© by Sheral Schowe
Wasatch Academy of Wine ventured into new territory this week with a tasting of South African wines. I can't think of a better way to learn about the history, culture, climate, and geography of a country than to research their wine industry, from beginning to the present.
We began the tasting with two white wines, both on the KWV label. KWV is South Africa's largest super-cooperative, which encompasses more than 70 local and regional cooperatives. Cathedral Cellar is considered to be the top-flight wine of KWV, but is not available in Utah.
The KWV Sauvignon Blanc 1999, $8.95, is a crisp, refreshing wine that has mouth bursting flavors of citrus, dried herbs, gooseberry, and a little melon as it warms up a bit in the glass. The finish is clean, with grapefruit flavors that linger on the palate. Here's an interesting twist; some advanced students also experienced some green strawberry and a little spicy green pepper.
The KWV Chardonnay 1998, $8.95 is also reasonably priced for a decent varietal wine. It is a simple wine but you will note plenty of round flavors of apple and melon with some noticeable toasted oak influence from fermentation in either French, American, or Hungarian oak barrels. South Africa is using all three types of oak, and with a cooperative as large as this one, it is hard to tell which one.
We evaluated four red wines in our South African flight. The Springbok Shiraz 1997, $9.95, was somewhat uneventful in contrast to the Australian Shiraz, French Syrah, and California Syrah which we have experienced in a similar price range. It is not nearly as full of rich juicy fruit as its counterparts, but does have ample body, a lot of spice on the nose, and an obvious amount of new oak.
The real claim to fame in terms of South African red wines is the Pinotage varietal. It is a hybrid cross between Pinot Noir and Cinsaut, which was developed in South Africa in the 1930s. We tried two and enjoyed both.
The Springbok Pinotage 1995, $10.95 is full-bodied with a distinctive bouquet of dark cherry fruit, smoke, and a little chocolate.
The Middelvlei Pinotage/Merlot 1995, $12.40, is a blend of 60% Pinotage and 40% Merlot. Both varietal characteristics come through on both the nose as well as on the palate. It is the more complex of the two Pinotage wines presented. The grapes are grown on the Middelvlei Wine Estate in the Stellenbosch district, which has been in the Momberg family for many years. Their estate established a highly regarded reputation in the wine industry on the Pinotage varietal, and this particular blend is all the more successful. If you can ever find it, the Middelvlei estate also produces some excellent European varietal wines such as Cabernet Sauvignon, Chardonnay, and Shiraz.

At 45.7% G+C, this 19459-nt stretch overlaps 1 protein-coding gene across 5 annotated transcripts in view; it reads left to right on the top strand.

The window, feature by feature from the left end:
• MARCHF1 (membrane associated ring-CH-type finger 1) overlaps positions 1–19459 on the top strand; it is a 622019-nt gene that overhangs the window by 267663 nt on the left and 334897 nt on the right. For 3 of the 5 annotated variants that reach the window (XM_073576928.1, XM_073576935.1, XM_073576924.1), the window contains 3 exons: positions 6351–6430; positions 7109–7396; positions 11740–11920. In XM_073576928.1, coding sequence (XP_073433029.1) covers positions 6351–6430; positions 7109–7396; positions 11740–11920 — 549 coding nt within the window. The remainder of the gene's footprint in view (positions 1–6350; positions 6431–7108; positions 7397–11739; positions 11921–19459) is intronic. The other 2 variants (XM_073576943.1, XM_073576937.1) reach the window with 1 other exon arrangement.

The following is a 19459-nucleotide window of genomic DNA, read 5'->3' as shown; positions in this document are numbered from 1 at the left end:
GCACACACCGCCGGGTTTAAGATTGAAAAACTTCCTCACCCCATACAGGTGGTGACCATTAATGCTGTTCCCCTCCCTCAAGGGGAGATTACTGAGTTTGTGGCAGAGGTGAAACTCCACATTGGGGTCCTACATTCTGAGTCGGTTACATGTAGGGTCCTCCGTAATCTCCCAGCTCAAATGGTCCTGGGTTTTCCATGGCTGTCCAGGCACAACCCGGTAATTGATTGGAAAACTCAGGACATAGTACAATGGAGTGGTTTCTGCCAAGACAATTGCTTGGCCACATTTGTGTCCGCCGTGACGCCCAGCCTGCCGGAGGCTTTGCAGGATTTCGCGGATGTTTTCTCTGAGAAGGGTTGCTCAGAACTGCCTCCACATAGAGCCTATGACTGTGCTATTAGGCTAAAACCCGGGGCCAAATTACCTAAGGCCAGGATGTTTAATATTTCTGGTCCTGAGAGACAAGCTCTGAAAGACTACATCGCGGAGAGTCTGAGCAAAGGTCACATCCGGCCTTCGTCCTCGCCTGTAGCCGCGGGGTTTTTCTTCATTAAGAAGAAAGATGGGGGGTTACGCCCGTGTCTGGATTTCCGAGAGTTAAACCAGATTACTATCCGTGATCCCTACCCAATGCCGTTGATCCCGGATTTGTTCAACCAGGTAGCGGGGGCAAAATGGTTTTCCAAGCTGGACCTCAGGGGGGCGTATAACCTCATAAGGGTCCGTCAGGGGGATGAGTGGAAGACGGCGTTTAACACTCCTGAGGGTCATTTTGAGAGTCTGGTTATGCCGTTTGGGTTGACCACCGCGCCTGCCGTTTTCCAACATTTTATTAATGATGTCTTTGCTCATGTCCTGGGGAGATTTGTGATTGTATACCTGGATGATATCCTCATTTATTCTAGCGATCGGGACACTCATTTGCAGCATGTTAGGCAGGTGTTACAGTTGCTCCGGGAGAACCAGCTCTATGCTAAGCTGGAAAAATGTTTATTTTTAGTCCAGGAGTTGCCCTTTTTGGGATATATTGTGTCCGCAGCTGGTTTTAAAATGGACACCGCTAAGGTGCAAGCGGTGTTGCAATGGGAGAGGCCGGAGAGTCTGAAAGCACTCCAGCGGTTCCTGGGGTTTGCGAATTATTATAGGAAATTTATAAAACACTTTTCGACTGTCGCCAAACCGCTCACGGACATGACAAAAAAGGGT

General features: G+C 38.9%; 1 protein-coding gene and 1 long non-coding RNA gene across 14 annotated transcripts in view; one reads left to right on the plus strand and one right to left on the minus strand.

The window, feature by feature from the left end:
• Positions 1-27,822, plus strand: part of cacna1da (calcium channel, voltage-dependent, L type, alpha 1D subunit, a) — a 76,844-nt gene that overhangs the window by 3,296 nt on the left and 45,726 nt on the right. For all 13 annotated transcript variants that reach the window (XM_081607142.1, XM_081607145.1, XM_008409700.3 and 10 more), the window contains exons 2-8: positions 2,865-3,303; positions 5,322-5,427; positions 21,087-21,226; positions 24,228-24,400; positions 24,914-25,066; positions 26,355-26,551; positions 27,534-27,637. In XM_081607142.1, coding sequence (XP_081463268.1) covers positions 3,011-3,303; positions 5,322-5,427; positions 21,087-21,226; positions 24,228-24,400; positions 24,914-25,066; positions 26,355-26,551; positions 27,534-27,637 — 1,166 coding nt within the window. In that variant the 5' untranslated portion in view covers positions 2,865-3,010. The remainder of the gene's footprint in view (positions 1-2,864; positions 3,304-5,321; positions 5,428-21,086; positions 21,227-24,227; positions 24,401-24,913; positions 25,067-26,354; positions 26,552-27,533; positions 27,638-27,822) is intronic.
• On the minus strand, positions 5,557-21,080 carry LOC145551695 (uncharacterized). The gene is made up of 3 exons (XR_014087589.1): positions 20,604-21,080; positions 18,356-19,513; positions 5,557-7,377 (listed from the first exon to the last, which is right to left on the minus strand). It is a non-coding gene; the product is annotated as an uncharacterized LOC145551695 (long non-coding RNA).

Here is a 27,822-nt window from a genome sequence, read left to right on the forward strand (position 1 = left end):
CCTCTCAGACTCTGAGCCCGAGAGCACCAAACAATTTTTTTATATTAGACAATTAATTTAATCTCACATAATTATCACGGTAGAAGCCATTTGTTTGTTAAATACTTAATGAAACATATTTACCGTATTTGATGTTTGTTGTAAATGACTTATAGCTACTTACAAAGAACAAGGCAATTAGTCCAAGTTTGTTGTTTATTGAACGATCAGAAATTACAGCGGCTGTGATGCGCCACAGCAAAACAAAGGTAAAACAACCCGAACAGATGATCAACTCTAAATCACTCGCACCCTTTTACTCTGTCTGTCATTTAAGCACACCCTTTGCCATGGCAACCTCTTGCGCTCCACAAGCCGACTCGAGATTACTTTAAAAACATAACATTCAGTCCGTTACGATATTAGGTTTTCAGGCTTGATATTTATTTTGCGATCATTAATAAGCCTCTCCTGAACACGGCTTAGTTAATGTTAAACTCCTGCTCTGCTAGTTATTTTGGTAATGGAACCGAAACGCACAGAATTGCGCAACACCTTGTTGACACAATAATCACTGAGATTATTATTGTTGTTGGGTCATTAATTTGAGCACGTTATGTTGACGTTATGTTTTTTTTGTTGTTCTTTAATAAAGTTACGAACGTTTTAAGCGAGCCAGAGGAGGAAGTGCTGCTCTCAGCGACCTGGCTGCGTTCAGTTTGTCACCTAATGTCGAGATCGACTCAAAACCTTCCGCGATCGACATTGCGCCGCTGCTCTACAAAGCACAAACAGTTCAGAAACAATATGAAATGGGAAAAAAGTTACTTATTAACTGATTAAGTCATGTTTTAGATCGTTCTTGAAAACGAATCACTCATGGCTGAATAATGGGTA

The last red wine evaluated, Meerlust Rubicon 1994, $24.55, is a blend of Merlot and Cabernet Sauvignon. It is from on of the Cape's most consistent estates, located in the Stellenbosch district, owned by Hannes Myburgh. However, this particular vintage was a relative disappointment for the money. It was somewhat hot and tannic on the palate without a lot of varietal characteristic or lush fruit. It was no surprise to see that it had been reduced on the State's wine list to $12.80 the next week. 1994 was an exceptionally hot and dry year in South Africa with some pretty extreme drought conditions. 1992 and 1993 would have been a much better reflection of what Meerlust is capable of producing.
The most exciting wine of the flight was obviously the Pinotage. With the low labor costs of South Africa, now is the time to enjoy these wines at extremely affordable prices.
April 4, 2000